Despite poor weather, 2nd Lt. Schnieder was able to put the bombs on target (30%) and cause significant damage to the hanger area.
The return trip was moderately quiet. We saw a few fighters, but the encounters were brief. The Prince dished out little damage (not for lack of trying) and the ME's were not able to land any significant blows.
-1st Lt. Frank Marion, Pilot, Prince of Tuscany
MISSY MOUSE, lead flight, left aircraft
Bombed target, 60%. Returned with very little damage and no casualties. Claims: 1 ME-109 by SSgt. Virgil (later confirmed by S-2).
This mission was a resounding success for my crew. We hit the target with about 60% of our bombs despite the bad weather and the best efforts of enemy fighters. We shot down or damaged 5 enemy aircraft and returned to base with very little damage and no casualties. Well done boys!
- 1st Lt. Jerry Elston, Pilot, Missy Mouse
RAID HOT MAMA, second flight, lead aircraft
Bombed target, 0%. Dropped out of formation after bomb run and returned to base alone with the starboard cheek gun, bomb controls, tail oxygen knocked out, damage to the rudder and port tail-plane roots, superficial damage to the Pilot compartment, nose, bomb bay and waist sections. (102 damage pts). 1 casualty. Claims: 2 ME-109s by SSgt. Fargo, 1 ME-109 each by 2nd Lt. Demarco and Sgt. Thompson (one of SSgt. Fargo's ME-109 was later confirmed by S-2).
Our take off was uneventful and so was the flight until we were half-way to the target. The enemy fighters appeared our escorts provided good cover but several Jerries managed to break through. We managed to damage one ME-109 (FCA) and SSgt. Fargo destroyed ME-109 before before the others could hit us. The damaged fighters failed to press home his attack.
Later we were attacked again but the defensive fire from our formation kept the fights out of range.
Over the target we were attacked by fighters again, despite the bad weather. Our escorts drove off three FW-190s. One made an attack from 3 o'clock low and was hit by Sgt. Goyer (FCA) but he pressed home his attack. The FW-190 caused superficial damage to the nose, bomb bay door and waist. In addition our bomb controls and oxygen in the tail were knocked out. Sgt. Thompson reported a hit to the tail rudder. A lone ME-109 came in from 12 o'clock high and SSgt. Fargo made short work of him.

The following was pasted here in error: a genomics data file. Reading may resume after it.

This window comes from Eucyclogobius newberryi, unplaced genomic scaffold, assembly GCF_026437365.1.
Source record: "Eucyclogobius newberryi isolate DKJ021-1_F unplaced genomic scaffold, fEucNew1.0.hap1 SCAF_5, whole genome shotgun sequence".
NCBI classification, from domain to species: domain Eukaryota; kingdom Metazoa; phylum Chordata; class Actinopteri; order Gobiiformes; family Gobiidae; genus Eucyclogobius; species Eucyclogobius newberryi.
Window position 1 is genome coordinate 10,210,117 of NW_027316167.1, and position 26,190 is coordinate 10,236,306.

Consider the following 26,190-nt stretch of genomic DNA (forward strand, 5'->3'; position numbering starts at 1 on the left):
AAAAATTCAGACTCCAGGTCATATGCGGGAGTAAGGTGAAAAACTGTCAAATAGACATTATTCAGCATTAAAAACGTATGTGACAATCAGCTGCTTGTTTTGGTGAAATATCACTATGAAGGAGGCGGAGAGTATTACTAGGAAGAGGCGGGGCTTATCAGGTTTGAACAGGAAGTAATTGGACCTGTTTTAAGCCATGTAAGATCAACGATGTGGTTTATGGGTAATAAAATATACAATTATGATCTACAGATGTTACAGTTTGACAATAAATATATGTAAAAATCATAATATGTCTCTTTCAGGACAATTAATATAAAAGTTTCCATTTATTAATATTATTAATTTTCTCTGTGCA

Flak over the target was accurate with two hits to our plane. One struck the nose injuring Lt. DeMarco in the left foot and the other caused minor damage in the waist. The damage to the bomb controls and the injury to Lt. DeMarco caused our bombs to fall out side the target area.
We were forced to drop out of formations after the bomb run. Shortly after leaving the target we were jumped by another group of ME-109s. Lt. Jacob damaged one (FCA), Sgt. Goyer drove another off (FBOA) and Lt. DeMarco destroyed the other.
About an hour later we were attacked again by 3 ME-109s, Sgt Thompson got his first kill as one tried to come in from 6 o'clock and Sgt. Goyer damaged another (FCA). We were struck again by flak before leaving the coast suffering minor damage to the nose, pilot compartment and a hit to the port tail plane root.
The remainder of our flight occurred with out any additional attacks. After landing I spoke with the flight surgeon and he said Lt. DeMarco was lucky and would be returning to duty and a few days.
- 1st Lt. Art DiFilippo, Pilot, Texas Thunder
MIDNIGHT EXPRESS, second flight, left wingman (TAIL-END CHARLIE)
Bombed target, 0%. Retuned with numerous holes throughout the ship (15 superficial hits) and no major system damage and 4 casualties. Claims: 1 ME-109s apiece by SSgt. Rance and Sgt. Wapram (Sgt. Wapram's ME-109 was later confirmed by S-2).
We formed at the end of the low squadron. On the way to the target we saw some FW-190s a couple of times but they didn't approach close enough to be a threat. When we reached the target airfield squadron of FWs attacked. The shells rattled on both of our wings but luckily nothing was damaged (6 superficial hits).
Flak was much heavier than last mission. As they exploded very closely, clouds of metal covered our plane. From the front and the rear we heard the screams. There were nobody conscious in the nose section in time to make a bomb run and we dropped bombs far from the target area.
The FWs showed up again and only 7 of us survived the thunderstorm of bullets. Lts. Di'Anno & Bailey and Sgt. Parsons didn't make it.
The plane was so full of holes that we all prayed it did not fall apart before we reached base. Luckily, we landed safely with almost no ammo. Sgt. Dennis Stratton will be going home after he recovers. This evening in the hospital he started talking that the Midnight Express is the cursed plane that kills the people but keeps its mechanical parts intact. (15 superficial hits - no mechanisms damaged, 4 crew unfit for duty).
- 1st Lt. Paul Day, Pilot, Midnight Express
Return to Sterparone Field